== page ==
PET Scan Predicts Whether Drugs, Therapy Will Best Treat Depression

August 27, 2013

A recent pretreatment imaging scanning study of brain activity has forecasted whether depressed patients would best achieve remission with an antidepressant medication or psychotherapy.

If a patient’s pretreatment resting brain activity was low in the front part of the insula, on the right side of the brain (red area where green lines converge), it signaled a significantly higher probability of remission with cognitive behavior therapy (CBT) and a poor response to escitalopram, a serotonin-specific reuptake inhibitor (SSRI) antidepressant. Conversely, hyperactivity in the insula predicted remission with escitalopram and a poor response to CBT.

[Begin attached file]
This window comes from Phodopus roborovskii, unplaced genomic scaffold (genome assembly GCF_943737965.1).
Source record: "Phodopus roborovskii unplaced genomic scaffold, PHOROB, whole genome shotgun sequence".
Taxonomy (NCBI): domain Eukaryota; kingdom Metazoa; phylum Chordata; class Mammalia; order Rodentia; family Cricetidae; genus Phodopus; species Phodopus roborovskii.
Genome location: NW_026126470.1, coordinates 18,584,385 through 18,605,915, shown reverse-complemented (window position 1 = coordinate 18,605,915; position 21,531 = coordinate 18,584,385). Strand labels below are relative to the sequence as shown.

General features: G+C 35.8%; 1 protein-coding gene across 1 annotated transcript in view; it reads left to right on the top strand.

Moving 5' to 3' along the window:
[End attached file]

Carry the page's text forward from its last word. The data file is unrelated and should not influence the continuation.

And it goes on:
“Our goal is to develop reliable biomarkers that match an individual patient to the treatment option most likely to be successful, while also avoiding those that will be ineffective,” explained Helen Mayberg, MD, External Web Site Policy, of Emory University (Atlanta, GA, USA), a grantee of the US National Institutes of Health’s (NIH) National Institute of Mental Health (Bethesda, MD, USA).